“Today’s action by the department follows a thorough examination of Dr. Walsh’s credentials and background as well as consultation with the six local boards of health which comprise the district.”
According to the Los Angeles Times, Walsh did not tell Georgia officials that he had recently been placed on leave in Pasadena. His contract here did not allow him to travel while on administrative leave, and forced him to remain on call for the city.
AIDS Service Center Executive Director Anthony Guthmiller said his organization, which operates out of the city Health Department headquarters on North Fair Oaks Avenue, did not condone Walsh’s statements and is moving on.
“Our first priority is the current and former clients of AIDS Service Center and the programs that were integrated into the Pasadena Public Health Department approximately two years ago,” Guthmiller wrote in a statement. “ASC continues its mission of the past 27 years by improving the lives of those living with HIV/AIDS and preventing new infections through community education and outreach.”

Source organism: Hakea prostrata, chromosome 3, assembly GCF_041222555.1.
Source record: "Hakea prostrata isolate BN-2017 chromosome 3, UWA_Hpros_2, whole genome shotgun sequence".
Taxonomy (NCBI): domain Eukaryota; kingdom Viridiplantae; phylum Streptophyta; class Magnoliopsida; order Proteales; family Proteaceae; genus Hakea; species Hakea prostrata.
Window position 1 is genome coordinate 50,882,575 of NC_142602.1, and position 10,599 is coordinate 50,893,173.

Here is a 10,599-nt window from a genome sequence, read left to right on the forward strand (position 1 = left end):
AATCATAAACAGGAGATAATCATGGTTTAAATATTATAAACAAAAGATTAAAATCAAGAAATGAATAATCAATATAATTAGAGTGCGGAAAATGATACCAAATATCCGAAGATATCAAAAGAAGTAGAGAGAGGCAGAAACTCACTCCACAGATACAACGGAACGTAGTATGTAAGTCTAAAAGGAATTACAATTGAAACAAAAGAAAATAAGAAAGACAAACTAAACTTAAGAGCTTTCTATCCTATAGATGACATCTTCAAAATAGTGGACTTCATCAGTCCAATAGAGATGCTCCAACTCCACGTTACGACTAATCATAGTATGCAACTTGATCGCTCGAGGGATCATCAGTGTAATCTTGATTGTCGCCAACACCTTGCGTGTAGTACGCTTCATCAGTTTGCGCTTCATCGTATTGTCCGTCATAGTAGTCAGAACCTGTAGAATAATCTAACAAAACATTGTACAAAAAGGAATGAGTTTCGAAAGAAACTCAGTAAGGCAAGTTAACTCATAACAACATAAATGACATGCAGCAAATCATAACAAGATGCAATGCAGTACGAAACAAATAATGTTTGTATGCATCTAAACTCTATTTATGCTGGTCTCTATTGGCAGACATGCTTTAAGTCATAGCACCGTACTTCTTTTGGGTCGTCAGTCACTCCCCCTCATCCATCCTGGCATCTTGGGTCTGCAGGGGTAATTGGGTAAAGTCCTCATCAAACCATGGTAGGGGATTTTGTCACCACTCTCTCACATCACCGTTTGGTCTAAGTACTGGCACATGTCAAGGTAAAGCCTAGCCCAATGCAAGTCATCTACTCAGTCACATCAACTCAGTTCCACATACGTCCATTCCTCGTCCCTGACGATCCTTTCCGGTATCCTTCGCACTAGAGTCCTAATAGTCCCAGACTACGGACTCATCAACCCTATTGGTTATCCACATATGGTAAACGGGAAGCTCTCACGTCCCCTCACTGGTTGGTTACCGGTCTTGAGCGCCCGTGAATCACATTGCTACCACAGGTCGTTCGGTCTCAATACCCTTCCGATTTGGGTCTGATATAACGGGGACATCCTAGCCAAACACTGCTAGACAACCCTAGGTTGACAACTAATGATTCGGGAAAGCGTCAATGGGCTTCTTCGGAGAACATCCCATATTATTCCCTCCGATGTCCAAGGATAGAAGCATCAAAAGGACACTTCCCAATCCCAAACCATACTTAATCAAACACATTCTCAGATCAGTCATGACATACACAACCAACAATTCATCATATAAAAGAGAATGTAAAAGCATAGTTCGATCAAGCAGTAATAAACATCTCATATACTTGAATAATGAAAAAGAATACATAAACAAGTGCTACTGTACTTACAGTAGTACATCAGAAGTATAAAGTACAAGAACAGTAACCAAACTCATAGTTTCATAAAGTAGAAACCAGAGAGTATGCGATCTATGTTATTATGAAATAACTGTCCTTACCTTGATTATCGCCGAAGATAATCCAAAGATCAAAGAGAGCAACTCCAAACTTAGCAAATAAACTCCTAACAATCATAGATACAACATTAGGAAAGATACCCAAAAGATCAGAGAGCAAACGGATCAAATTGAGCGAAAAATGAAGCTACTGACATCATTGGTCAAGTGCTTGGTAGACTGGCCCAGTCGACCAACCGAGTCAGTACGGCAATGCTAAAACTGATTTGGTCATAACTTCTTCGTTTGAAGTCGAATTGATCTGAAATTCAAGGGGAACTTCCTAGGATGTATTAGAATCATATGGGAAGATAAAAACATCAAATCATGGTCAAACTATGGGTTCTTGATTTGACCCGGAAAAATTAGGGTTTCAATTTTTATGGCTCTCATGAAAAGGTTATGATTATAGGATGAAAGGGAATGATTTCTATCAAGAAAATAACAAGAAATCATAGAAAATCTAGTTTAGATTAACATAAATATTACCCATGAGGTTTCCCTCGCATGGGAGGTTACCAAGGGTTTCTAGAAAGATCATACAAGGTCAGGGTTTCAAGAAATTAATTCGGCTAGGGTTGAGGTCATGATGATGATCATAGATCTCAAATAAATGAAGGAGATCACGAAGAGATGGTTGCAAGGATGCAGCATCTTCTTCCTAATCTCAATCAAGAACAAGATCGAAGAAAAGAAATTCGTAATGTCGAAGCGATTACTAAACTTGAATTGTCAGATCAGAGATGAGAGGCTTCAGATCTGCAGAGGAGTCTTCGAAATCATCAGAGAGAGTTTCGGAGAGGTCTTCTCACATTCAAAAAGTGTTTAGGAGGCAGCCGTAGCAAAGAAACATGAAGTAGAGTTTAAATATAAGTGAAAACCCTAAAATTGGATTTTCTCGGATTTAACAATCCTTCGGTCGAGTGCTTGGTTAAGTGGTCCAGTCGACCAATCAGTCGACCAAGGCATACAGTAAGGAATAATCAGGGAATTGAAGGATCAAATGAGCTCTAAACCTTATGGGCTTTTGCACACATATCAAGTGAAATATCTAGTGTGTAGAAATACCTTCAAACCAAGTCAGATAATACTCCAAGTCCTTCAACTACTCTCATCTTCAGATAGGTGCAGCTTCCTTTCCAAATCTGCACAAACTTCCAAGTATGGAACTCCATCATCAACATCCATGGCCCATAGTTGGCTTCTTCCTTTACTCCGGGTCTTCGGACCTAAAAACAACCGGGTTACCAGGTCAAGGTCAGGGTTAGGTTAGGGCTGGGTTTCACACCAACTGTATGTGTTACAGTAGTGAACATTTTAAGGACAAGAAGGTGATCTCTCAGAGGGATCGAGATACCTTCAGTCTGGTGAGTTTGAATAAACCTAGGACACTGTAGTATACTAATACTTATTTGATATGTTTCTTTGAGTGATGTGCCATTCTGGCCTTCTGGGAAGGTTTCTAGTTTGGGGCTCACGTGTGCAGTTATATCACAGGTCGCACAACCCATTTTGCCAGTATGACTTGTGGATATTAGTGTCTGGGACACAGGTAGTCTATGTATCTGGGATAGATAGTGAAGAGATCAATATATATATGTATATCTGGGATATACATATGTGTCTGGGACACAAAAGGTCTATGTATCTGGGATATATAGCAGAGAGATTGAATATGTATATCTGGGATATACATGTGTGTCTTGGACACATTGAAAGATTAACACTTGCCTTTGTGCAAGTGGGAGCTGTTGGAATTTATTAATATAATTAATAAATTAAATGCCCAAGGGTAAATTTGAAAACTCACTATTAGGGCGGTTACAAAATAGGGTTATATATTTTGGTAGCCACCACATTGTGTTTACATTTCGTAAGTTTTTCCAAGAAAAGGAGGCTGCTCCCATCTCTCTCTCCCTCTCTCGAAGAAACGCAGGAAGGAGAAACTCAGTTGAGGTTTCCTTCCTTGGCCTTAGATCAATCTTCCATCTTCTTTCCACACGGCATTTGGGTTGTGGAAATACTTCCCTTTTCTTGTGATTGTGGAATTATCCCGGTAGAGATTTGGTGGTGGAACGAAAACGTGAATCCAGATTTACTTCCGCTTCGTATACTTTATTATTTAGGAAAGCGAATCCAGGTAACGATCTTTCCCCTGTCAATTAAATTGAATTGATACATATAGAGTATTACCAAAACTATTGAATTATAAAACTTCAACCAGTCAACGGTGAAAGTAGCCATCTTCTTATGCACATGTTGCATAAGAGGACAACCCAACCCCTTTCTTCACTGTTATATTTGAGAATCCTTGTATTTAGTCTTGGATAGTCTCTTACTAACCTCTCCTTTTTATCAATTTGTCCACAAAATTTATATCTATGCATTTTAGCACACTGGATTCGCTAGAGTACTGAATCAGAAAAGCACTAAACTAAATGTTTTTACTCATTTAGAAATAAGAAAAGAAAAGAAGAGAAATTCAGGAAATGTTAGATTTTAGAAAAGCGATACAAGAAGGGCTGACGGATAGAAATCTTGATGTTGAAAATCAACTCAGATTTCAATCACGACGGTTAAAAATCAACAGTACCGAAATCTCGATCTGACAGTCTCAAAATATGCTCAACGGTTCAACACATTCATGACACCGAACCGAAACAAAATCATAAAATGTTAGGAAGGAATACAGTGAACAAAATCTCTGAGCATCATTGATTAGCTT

Walsh’s remarks were not well-received by people he worked with at the Health Department. “There are people in the department that were offended by his statements, and they did not want to work with him,” said one person who asked not to be identified. “Everybody who works in the department is not a Christian. His statements left some people confused and hurt.”
His beliefs were not well received in Georgia, either.
“As a Catholic, I’m offended that Georgia would offer a job to Eric Walsh,” wrote Georgia Democrat Senate candidate Timothy Swiney on his Twitter feed. “He is not fit for public service. Rescind the offer NOW.”